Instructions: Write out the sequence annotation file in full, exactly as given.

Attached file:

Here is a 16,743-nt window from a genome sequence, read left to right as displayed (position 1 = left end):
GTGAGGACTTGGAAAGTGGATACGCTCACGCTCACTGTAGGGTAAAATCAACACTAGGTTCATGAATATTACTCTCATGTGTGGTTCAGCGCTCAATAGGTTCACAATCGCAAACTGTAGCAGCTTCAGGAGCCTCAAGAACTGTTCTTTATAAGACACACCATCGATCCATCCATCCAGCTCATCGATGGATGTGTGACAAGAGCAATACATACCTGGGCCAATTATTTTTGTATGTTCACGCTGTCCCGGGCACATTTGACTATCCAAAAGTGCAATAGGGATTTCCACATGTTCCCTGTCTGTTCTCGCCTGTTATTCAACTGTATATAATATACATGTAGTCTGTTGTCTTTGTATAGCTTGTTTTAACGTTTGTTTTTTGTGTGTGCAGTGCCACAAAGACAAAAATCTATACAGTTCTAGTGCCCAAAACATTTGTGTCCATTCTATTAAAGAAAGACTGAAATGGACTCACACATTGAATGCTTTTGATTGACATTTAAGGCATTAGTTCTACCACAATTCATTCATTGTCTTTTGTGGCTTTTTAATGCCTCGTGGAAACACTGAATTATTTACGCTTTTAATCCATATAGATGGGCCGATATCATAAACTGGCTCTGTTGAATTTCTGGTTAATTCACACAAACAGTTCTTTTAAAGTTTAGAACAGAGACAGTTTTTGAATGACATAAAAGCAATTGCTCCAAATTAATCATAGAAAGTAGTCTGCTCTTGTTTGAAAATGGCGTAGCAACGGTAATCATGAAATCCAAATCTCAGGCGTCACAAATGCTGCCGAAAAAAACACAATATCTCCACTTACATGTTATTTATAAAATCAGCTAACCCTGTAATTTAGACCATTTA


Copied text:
Here is a 16,743-nt window from a genome sequence, read left to right as displayed (position 1 = left end):
GTGAGGACTTGGAAAGTGGATACGCTCACGCTCACTGTAGGGTAAAATCAACACTAGGTTCATGAATATTACTCTCATGTGTGGTTCAGCGCTCAATAGGTTCACAATCGCAAACTGTAGCAGCTTCAGGAGCCTCAAGAACTGTTCTTTATAAGACACACCATCGATCCATCCATCCAGCTCATCGATGGATGTGTGACAAGAGCAATACATACCTGGGCCAATTATTTTTGTATGTTCACGCTGTCCCGGGCACATTTGACTATCCAAAAGTGCAATAGGGATTTCCACATGTTCCCTGTCTGTTCTCGCCTGTTATTCAACTGTATATAATATACATGTAGTCTGTTGTCTTTGTATAGCTTGTTTTAACGTTTGTTTTTTGTGTGTGCAGTGCCACAAAGACAAAAATCTATACAGTTCTAGTGCCCAAAACATTTGTGTCCATTCTATTAAAGAAAGACTGAAATGGACTCACACATTGAATGCTTTTGATTGACATTTAAGGCATTAGTTCTACCACAATTCATTCATTGTCTTTTGTGGCTTTTTAATGCCTCGTGGAAACACTGAATTATTTACGCTTTTAATCCATATAGATGGGCCGATATCATAAACTGGCTCTGTTGAATTTCTGGTTAATTCACACAAACAGTTCTTTTAAAGTTTAGAACAGAGACAGTTTTTGAATGACATAAAAGCAATTGCTCCAAATTAATCATAGAAAGTAGTCTGCTCTTGTTTGAAAATGGCGTAGCAACGGTAATCATGAAATCCAAATCTCAGGCGTCACAAATGCTGCCGAAAAAAACACAATATCTCCACTTACATGTTATTTATAAAATCAGCTAACCCTGTAATTTAGACCATTTA